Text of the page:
Rather than give up, he found a suitable donor fridge, ripped out its guts, and transplanted them into his homemade box. A beautiful tap head sitting on top completes the look. And of course, there’s an ESP8266 inside logging the temperature and controlling the compressor, with all the data pushed out over WiFi. Try doing that with your
Faraday Cage metal fridge!
We’ve seen kegerator builds before. Some of our favorites include this one that has a motorized retracting tap tower, and one that’s built into the walls of the house.
[Brody Berson] is at it again, but this time he’s hacked the services floating in the aether around him to give him beer on demand. Finally the future we’ve been waiting for.
This hack is not as hacky as his first one, which, at the push of a button, could summon a bad driver straight to his house who would then give him pizza. The first one was done with a modified version of a button used to summon paper towels; because there’s nothing like needing paper towels RIGHT NOW, and then pushing a button to get them a few days later.
Apparently Amazon saw how practically no one was pushing the dish detergent button, but a lot of people were making scary mailboxes and magic pizza apps after ruthlessly scratching the branding off. So they shrugged and decided to sell the buttons as the newly branded (these get more hilarious when you don’t use the acronyms) Amazon, Amazon Web Services Internet of Things Button. Now your button can die along with the internet because Amazon is hosting your Raspberry Pi for a small fee, neat.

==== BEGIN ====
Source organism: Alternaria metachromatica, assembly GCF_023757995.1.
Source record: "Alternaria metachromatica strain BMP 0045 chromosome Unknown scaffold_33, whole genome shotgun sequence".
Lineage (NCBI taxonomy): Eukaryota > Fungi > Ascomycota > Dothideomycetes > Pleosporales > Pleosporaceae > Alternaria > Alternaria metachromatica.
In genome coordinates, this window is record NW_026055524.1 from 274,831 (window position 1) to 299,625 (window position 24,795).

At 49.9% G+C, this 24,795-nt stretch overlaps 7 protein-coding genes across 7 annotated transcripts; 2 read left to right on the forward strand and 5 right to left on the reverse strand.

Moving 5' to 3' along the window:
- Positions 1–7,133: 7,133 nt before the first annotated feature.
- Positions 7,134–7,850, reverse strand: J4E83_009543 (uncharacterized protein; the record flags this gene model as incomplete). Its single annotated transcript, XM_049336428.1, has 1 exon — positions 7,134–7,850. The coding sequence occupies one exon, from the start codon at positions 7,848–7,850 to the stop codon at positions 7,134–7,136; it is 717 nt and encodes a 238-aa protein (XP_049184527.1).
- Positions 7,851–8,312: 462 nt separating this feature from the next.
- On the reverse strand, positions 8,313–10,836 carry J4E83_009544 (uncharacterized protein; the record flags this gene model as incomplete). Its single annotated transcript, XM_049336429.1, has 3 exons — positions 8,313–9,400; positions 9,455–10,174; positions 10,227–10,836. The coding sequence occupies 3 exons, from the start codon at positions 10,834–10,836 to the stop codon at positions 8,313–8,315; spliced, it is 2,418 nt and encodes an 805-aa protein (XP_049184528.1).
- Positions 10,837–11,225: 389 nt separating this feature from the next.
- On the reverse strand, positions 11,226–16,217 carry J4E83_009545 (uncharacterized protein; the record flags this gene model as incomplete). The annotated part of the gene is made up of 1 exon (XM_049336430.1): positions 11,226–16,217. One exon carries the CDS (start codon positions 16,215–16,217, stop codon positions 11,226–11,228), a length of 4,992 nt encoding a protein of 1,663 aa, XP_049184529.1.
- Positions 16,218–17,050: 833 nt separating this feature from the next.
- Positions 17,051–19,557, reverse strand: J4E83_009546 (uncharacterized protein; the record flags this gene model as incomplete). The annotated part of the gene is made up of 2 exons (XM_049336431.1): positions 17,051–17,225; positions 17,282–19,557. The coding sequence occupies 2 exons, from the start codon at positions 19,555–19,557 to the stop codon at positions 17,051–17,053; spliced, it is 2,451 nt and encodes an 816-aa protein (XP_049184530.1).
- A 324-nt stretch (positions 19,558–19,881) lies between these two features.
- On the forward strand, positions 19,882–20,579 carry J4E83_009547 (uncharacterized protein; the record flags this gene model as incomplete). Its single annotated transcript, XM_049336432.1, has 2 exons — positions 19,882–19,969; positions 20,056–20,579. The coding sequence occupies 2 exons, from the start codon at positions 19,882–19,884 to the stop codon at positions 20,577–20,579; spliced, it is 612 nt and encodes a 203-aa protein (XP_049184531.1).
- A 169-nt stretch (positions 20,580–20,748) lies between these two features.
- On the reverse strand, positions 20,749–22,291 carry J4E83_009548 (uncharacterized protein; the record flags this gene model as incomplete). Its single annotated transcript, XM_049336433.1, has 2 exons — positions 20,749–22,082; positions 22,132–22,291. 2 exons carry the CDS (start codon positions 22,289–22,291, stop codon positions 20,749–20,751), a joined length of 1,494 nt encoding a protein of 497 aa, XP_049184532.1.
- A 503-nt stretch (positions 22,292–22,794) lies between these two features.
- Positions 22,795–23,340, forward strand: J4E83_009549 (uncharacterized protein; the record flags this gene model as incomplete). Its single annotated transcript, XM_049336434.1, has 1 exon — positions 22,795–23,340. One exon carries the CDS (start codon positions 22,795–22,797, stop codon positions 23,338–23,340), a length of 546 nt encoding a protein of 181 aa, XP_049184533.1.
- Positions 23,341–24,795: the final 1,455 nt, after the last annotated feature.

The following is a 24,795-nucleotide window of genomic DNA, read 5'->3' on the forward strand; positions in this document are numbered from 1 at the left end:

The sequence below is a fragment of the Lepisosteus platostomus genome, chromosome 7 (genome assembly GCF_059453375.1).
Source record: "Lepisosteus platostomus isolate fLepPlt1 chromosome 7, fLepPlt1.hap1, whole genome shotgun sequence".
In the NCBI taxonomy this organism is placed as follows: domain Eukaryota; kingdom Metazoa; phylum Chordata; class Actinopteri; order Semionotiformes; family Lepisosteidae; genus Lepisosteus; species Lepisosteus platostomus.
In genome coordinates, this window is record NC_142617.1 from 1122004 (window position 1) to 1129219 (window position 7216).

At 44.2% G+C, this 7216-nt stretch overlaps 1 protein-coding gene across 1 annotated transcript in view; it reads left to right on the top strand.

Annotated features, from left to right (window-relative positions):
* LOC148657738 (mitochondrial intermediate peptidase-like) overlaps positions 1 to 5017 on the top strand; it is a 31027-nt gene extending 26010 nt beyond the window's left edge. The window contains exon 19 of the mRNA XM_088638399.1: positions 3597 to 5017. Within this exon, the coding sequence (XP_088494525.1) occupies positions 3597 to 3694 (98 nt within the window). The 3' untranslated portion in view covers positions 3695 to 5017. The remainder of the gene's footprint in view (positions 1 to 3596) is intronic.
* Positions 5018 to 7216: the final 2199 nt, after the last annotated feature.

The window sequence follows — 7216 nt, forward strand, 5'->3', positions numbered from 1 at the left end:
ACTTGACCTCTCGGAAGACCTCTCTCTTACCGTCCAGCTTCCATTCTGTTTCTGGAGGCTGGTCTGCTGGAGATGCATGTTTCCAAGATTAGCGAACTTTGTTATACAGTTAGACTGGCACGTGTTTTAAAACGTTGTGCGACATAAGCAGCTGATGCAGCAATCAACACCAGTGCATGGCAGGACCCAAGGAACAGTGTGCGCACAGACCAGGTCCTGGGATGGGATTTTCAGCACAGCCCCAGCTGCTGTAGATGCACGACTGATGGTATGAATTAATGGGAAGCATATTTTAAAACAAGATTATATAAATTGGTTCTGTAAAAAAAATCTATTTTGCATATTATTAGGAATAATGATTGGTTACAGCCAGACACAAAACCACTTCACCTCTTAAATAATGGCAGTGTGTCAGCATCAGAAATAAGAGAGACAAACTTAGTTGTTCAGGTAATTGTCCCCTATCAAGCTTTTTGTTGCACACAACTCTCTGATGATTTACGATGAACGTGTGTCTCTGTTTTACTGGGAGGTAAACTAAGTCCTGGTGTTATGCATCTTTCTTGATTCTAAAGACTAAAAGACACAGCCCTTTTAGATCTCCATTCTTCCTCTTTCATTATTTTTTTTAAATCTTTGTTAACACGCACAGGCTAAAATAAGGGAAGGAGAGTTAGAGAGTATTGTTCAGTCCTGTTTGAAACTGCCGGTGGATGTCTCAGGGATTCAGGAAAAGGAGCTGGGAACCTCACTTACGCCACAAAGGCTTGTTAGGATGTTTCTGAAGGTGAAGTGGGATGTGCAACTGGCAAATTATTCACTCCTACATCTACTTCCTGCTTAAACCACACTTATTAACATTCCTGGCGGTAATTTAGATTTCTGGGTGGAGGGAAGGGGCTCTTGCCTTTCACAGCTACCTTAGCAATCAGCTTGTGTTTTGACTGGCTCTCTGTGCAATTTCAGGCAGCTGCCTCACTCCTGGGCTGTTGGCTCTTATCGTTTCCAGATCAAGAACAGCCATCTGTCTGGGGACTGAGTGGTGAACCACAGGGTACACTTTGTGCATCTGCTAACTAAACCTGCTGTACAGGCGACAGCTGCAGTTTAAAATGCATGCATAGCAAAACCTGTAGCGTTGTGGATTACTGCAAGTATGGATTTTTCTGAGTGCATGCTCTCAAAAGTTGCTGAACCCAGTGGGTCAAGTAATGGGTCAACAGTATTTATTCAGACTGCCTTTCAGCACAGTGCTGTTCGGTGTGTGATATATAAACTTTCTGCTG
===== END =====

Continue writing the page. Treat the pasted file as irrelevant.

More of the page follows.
Anyway, [Brody] did some research on the best beer delivery services in his area, and went with one called Drizzly because they had a nice API. After integrating this system with Amazon’s, he can now push a button and minutes later, after subtracting some currencies from his account, a bad driver will show up and hand him beer.
There’s just something about having an automatic bartending machine that screams “we’re in the future now” — and it’s a future we approve of. This project is called the Alkomat (Google Translate), and it’s a handy little machine capable of mixing drinks for five people at a time.
Inspired by the RumBot, [Strn] wanted to practice his hand at hardware integration and product development from idea to creation — and just looking at some of the photos of this, he did a damn good job.
On the inside of Alkomat is a recycled inkjet XY carriage which can index on each of the five drinks. A series of four tubes feed up to peristaltic pumps that provide alcohol from the bar rack. Once he had the hardware sorted out and operational, he set out to make the machine look as presentable as possible. Using a mixture of counter-tops and laminated wood panels from furniture, he’s boxed up the whole thing and made it look like something you might actually be able to buy from a store — maybe IKEA?
Continue reading “In Soviet Russia, Drink Serves You”
The plain old white mini fridge, a staple of many dorm rooms could use a little decoration. The resemblance to a classic gameboy is not that hard to imagine with some novelty stickers, but [ModPurist] went the extra mile with his Cold Boy.
Making a mini fridge into a playable gameboy involves taking apart the door, once in a Raspberry Pi 2 is fitted in along with a second hand “square screen” LCD. The front of the door is cut for some custom wooden buttons, which are connected to tactile switches. Once everything is fit and finished the door is reassembled, so the fridge can resume its normal life keeping soda and hot dogs good and cold. [ModPurist] covered the progression of the hack in his work log.
While it’s a little low to the ground, it should be a hit at college parties where being on the floor is not unusual. Join us after the break for a demonstration video and get your game on. It is, of course, missing one thing. There needs to be some type of latch inside to secure the beverages until the Konami code is entered.
Continue reading “Mini Fridge turned Gameboy Puts Hot Games on Ice”